A five-metre-long stainless steel artwork by renowned University of Cape Town (UCT) Emeritus Professor Gavin Younge is among 70 sculptures to go on show at Sculpture by the Sea, Cottesloe in Perth, Australia next month.
Younge’s sculpture Curating the Waves, which satirises the human folly of attempting to control the forces of nature, was lauded by the Australia Council for the Arts when it went on show among 100 pieces at Sculpture by the Sea, Bondi, the world’s biggest free public sculpture exhibition, late last year.
Sculpture by the Sea, Bondi ran for 19 days from 18 October to 4 November 2018, on the coastal walk between Sydneyʼs Bondi and Tamarama beaches, while Sculpture by the Sea, Cottesloe will run from 1 to 18 March this year, on Perthʼs beautiful Cottesloe Beach, in Western Australia.
The latter event draws more than 200 000 people annually, and former about double that number, and Younge revealed that he is part of a project to bring the Sculpture by the Sea concept to Cape Town.
“I am convinced of the economic advantages of staging a free-to-the-public exhibition on one of Cape Town’s own iconic beaches and am chairman of a [non-profit organisation] currently in discussions with the Cape Town City Council to secure their financial support,” he said.
Younge will travel to Perth to help install the sculpture for next month’s exhibition, and to meet other Australian and international artists.
The beach exhibitions have been critically acclaimed, with major articles in prominent sculpture publications, including Sculpture Magazine (United States), A-N Magazine (United Kingdom), World Sculpture News and Art & Australia. The event has also received national and international coverage, including in The Australian, the Sydney Morning Herald, The Art Newspaper (UK) and The Independent, also in the UK.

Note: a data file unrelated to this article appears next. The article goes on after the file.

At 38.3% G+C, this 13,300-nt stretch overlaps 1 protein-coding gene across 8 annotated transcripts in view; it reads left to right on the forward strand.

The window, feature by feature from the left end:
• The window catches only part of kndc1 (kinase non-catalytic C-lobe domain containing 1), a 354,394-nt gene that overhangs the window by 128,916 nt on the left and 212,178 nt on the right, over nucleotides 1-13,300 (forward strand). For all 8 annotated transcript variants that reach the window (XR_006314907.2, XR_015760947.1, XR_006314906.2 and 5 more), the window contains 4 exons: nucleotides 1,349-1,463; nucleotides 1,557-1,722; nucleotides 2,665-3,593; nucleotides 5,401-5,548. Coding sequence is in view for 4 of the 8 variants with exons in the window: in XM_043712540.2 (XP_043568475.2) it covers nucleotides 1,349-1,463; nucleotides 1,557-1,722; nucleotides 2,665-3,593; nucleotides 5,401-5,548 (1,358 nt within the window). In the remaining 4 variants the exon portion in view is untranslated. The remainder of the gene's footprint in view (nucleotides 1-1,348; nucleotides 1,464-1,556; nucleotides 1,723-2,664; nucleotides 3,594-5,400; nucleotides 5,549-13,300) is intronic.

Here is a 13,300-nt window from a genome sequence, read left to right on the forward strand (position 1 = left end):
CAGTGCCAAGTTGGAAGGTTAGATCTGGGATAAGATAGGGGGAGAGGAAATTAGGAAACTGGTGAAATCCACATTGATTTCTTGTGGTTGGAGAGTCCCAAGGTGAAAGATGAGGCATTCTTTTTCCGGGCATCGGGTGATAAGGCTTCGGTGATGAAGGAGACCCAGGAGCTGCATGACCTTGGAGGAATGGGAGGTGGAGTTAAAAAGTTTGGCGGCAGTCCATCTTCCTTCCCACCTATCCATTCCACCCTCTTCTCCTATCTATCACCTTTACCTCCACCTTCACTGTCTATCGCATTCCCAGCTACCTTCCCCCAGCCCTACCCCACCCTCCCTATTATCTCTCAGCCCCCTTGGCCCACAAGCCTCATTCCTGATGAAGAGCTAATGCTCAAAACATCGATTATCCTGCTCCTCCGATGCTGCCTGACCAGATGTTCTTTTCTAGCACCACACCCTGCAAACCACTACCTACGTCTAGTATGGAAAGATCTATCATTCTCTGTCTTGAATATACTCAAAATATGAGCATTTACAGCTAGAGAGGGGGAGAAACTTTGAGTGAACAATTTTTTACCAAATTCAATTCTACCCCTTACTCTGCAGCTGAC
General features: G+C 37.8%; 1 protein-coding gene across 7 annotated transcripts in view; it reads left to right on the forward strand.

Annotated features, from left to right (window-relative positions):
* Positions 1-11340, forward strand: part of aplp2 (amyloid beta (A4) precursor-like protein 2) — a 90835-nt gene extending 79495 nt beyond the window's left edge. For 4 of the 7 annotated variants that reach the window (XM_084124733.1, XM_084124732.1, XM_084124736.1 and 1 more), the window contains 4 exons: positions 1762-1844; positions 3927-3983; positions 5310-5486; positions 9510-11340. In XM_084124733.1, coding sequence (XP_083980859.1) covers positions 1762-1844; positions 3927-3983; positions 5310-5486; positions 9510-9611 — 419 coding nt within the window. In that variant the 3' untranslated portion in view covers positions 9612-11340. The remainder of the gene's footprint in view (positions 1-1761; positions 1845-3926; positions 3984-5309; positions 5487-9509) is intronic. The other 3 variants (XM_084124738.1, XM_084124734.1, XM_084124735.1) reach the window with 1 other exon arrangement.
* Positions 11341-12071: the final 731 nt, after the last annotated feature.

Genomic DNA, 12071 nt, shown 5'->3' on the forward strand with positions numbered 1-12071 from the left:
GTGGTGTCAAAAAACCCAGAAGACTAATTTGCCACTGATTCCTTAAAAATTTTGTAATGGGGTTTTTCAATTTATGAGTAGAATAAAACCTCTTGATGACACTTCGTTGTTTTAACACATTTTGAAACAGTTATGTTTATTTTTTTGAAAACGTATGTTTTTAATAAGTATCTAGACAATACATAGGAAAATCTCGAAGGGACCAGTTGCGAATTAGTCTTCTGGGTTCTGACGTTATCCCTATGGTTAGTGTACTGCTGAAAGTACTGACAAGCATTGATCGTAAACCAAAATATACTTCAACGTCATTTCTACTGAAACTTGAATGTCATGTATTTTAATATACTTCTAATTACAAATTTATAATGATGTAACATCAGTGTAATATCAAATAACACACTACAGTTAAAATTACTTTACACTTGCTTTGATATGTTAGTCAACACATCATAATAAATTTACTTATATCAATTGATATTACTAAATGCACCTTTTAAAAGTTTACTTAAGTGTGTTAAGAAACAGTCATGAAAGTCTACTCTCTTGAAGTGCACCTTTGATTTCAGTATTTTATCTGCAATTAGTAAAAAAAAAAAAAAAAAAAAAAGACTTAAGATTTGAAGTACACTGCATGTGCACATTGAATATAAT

“Seemingly mundane, Curating the Waves aims to provide a non-linear journey through human imagination, and the vanity that we are in charge of nature and the world.”
Younge, who works internationally as a sculptor, writer and curator, places a strong emphasis on arts advocacy. He has presented two exhibitions of South African art – one in Bonn, Germany, and one at Icelandʼs major art museum in Rekjavik for the countryʼs millennial celebrations – and has written a book, published by Thames and Hudson, on neglected South African artists. He also exhibited on the Champs Elysées in 2000, by invitation of the mayor of Paris.
He was appointed director of UCTʼs Michaelis School of Fine Art in 1993, and served two terms until 1999. During this time he directed a cultural heritage project for the Getty Conservation Institute (Picture Cape Town: Landmarks of a New Generation), and was involved with the historic Memorias Intimas Marcas project. In its initial format, three artists, a Cuban, an Angolan and a South African, travelled to Cuito Cuanavale in Angola to “exorcise” the memory of the war there between troops from all three countries in the 1980s.
Other large-scale works for which he is known include the Slave Memorial, Cape Town; Olduvai and Reservoir, Cape Town International Convention Centre; Ice-cream Cone and Blue Cheese, V & A Waterfront; Century’s Prytaneum at Rhodes University; Hoerikwagga at UCT; Ancestor for the Department Science and Technology in Tshwane; and Deep Continent, Standard Bank.
Younge described his Curating the Waves piece as a “paradigmatic, but ultimately fruitless attempt to control and direct the forces of nature (wind, tide, climate)”.
“Seemingly mundane, Curating the Waves aims to provide a non-linear journey through human imagination, and the vanity that we are in charge of nature and the world,” he said.
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